Stockholm syndrome is a psychological disorder that was first identified in the 1970s, though the term is sometimes applied more generally. We will examine the meaning of the term Stockholm syndrome, where it came from and some examples of its use in sentences.
Stockholm syndrome is a mental condition in which a kidnapped victim or hostage develops empathy or trust for his captor. Those suffering physical abuse or sexual abuse in abusive relationships such as domestic abuse situations involving women who are battered may also suffer from Stockholm syndrome, as well as members of a cult. In all situations in which a perpetrator exerts power and control over victims, whether they are kept captive physically or mentally, the unpredictable setting and constant danger of this traumatic situation causes the victims to look for ways to bond with their perpetrator. A victim will look upon any kindness that the criminal chooses to bestow as a sign of his empathy, and the victim and predator become bonded in an irrational relationship. People who are held captive often have a shift in their cognitive perception, and become brainwashed. This happened to heiress Patty Hearst, when she was kidnapped by the Symbionese Liberation Army. Locked in a closet and starved, beaten and raped, the great traumatic stress and deep psychological pressures caused her to form an attachment to her abusers. The phenomenon of Stockholm syndrome was first identified in 1973 when Jan-Erik Olsson drew a machine gun and attempted a bank robbery in Stockholm, Sweden. The plan went awry, and Olsson ended up in a standoff with the police, holding hostages in order to negotiate his escape. Though they were prisoners held in captivity, under constant threat from their abductor, the hostages perceived their kidnapper as someone who was basically a decent person, bonding with him over small favors he would grant them during the ordeal. After Olsson was arrested, the survivors were supportive of him, some even visiting him in prison. This strange emotional bond was dubbed the Stockholm syndrome in 1973 by Nils Bejerot, a psychiatrist and criminologist. Today, the term Stockholm syndrome is often used rather loosely, sometimes to describe someone who is too close to something or someone to see their faults. Note that only the word Stockholm is capitalized, as it is a proper noun.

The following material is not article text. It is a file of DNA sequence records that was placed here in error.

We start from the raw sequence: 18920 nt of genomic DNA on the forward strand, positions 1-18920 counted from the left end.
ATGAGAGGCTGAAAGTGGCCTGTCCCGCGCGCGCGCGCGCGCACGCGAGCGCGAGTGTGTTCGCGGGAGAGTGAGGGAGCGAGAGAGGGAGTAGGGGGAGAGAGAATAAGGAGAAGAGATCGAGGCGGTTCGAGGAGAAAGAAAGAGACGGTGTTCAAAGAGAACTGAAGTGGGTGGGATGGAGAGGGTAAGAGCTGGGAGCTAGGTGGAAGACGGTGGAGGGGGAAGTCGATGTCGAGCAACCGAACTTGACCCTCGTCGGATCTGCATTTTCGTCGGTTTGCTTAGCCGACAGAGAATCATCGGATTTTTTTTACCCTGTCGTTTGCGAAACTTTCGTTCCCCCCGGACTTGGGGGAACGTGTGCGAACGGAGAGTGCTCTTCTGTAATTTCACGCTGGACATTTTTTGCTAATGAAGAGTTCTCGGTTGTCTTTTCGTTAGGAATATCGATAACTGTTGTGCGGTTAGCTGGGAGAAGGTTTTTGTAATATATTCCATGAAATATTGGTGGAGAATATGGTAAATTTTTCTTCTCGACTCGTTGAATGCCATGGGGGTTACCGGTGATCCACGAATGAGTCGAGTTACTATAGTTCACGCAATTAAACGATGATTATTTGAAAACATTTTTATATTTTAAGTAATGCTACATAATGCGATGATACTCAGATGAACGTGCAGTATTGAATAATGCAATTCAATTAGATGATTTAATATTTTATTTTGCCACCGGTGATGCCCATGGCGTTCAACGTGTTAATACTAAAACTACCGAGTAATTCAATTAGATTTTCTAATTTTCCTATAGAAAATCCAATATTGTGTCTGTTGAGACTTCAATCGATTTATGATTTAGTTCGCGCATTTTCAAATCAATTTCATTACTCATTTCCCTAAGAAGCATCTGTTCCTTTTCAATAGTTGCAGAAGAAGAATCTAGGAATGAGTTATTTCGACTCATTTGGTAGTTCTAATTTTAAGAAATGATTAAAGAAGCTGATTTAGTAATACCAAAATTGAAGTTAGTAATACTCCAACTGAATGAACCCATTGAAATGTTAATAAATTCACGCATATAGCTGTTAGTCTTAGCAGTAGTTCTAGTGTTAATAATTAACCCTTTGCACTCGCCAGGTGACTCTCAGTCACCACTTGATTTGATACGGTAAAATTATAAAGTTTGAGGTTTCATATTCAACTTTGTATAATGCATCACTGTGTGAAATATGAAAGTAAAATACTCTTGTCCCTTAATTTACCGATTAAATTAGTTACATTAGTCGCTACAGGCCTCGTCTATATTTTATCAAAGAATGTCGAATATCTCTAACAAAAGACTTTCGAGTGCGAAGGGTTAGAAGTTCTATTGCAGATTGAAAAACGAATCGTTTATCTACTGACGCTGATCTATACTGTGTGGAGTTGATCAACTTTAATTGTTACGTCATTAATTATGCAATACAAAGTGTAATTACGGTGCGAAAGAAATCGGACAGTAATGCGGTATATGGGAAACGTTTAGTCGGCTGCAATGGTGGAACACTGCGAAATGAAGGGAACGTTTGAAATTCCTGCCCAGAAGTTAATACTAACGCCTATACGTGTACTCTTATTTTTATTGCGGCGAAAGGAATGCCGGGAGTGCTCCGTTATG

It was at this point where I realized constantly booking yourself with things to do when you are home is basically a form of Stockholm syndrome manifested from the GCal invite culture of Yale where my only form of relaxation comes from my 20-minute prescheduled naps in Starr Main Reading Room. (Yale Daily News)
Christine and the Phantom are caught up in a Stockholm syndrome, “Beauty and the Beast”-style romance that today reeks of heavy-handed symbolism. (The Houston Chronicle)
Stockholm syndrome, also known as hostage identification syndrome, is defined as a “psychological response wherein a captive begins to identify closely with his or her captors, as well as with their agenda and demands” — in other words, a process of brainwashing the captive. (The Daily Californian)
“They’re intimidated, it’s almost like Stockholm Syndrome I would think, so you’re forced to believe you love this wonderful life.” (The Lethbridge News)